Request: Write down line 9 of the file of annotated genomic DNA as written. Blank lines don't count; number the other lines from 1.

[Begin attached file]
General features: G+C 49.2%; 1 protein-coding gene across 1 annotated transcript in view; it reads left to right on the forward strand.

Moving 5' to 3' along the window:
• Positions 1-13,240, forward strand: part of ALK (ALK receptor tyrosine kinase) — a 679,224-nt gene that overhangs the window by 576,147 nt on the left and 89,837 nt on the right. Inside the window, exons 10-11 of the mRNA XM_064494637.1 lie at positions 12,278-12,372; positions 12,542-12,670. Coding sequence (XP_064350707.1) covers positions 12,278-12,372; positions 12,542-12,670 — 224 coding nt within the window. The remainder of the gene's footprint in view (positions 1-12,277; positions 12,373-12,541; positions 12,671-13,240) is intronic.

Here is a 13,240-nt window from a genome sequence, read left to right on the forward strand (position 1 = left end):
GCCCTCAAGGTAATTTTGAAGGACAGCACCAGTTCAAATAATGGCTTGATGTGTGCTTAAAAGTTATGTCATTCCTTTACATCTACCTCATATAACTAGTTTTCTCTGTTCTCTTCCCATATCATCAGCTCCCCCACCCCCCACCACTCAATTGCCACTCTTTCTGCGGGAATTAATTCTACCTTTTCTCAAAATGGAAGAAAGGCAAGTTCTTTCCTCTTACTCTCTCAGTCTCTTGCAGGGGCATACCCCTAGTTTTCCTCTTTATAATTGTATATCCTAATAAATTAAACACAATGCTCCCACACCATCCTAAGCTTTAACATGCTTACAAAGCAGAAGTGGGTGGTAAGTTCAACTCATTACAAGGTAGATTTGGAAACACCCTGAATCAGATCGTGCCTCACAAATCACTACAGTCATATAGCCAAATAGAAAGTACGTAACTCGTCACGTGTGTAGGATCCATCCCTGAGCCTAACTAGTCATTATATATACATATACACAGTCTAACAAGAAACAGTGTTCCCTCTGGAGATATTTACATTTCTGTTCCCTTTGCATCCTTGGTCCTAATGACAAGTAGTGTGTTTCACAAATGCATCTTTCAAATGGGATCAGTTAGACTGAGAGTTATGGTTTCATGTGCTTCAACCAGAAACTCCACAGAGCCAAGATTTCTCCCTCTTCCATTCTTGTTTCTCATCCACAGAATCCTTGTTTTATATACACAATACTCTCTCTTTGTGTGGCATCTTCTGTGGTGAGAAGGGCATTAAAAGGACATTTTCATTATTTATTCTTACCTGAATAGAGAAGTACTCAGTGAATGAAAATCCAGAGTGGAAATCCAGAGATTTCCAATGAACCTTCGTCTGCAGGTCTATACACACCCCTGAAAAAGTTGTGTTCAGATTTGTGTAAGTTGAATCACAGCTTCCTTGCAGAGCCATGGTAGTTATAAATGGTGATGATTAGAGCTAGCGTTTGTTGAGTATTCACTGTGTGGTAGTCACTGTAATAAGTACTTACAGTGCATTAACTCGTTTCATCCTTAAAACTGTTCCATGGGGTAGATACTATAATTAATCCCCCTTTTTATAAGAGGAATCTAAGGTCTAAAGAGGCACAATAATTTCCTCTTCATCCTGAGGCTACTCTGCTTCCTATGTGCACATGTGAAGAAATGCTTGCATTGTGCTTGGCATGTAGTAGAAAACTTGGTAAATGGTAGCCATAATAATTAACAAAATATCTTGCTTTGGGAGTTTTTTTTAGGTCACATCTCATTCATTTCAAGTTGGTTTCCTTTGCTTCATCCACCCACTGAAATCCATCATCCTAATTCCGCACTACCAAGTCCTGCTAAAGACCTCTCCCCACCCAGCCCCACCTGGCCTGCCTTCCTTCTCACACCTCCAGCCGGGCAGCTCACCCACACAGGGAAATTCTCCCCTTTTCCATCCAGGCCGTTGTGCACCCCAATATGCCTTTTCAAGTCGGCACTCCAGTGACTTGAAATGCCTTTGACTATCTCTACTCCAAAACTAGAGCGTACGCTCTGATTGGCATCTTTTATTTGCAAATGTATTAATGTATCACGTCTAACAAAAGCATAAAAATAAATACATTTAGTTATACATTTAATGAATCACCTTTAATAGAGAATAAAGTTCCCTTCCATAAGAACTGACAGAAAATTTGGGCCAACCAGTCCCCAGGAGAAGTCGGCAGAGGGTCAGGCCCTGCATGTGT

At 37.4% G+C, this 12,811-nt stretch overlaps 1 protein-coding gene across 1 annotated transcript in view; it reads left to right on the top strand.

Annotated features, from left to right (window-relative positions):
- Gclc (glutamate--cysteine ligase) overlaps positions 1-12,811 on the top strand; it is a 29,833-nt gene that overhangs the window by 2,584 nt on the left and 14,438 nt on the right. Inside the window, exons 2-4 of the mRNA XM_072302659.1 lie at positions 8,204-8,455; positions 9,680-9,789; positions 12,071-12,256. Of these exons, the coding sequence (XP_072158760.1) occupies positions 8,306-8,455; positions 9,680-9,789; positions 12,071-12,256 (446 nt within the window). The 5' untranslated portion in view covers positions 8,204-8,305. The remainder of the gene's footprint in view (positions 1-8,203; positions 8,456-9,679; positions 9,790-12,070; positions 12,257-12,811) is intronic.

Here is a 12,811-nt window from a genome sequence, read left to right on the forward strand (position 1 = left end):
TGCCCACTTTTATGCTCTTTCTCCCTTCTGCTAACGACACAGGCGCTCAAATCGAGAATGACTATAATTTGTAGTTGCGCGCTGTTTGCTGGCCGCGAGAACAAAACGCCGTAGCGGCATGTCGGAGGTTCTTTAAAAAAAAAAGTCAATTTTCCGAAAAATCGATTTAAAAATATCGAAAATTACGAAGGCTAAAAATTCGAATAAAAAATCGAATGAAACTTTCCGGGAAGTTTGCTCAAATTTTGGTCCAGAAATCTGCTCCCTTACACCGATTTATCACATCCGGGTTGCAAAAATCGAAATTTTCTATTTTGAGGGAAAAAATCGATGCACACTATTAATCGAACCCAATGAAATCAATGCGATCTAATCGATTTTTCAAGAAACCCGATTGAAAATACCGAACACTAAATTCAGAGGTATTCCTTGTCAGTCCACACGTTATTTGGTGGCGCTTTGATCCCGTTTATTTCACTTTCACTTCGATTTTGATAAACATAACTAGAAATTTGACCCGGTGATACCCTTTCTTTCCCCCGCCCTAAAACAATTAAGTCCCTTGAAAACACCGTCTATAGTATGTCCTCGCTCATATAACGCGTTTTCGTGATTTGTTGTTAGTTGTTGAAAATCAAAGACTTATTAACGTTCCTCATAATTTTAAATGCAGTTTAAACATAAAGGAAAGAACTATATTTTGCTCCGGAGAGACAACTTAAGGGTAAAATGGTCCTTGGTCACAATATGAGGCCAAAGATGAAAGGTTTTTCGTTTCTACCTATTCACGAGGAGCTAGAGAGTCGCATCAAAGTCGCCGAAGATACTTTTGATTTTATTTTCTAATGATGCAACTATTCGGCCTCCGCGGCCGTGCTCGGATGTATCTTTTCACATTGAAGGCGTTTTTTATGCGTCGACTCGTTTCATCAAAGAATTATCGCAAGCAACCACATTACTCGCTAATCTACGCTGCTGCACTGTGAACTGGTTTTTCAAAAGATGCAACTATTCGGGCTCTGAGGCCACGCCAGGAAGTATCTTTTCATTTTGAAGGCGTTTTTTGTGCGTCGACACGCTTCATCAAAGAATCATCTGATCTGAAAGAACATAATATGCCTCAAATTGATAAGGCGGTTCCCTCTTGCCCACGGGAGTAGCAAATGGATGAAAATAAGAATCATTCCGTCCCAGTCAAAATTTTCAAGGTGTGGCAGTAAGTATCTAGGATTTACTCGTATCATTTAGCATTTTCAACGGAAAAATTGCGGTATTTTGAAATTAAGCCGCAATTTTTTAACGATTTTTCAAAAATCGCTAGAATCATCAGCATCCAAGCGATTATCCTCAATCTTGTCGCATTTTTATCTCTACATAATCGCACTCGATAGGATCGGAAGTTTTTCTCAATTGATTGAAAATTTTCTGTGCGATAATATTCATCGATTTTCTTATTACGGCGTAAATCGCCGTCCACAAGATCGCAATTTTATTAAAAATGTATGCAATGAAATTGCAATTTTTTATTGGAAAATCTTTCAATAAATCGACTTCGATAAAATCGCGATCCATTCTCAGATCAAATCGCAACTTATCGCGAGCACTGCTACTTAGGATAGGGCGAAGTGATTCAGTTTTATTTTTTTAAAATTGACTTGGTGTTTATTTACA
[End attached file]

Here is a 12,811-nt window from a genome sequence, read left to right on the forward strand (position 1 = left end):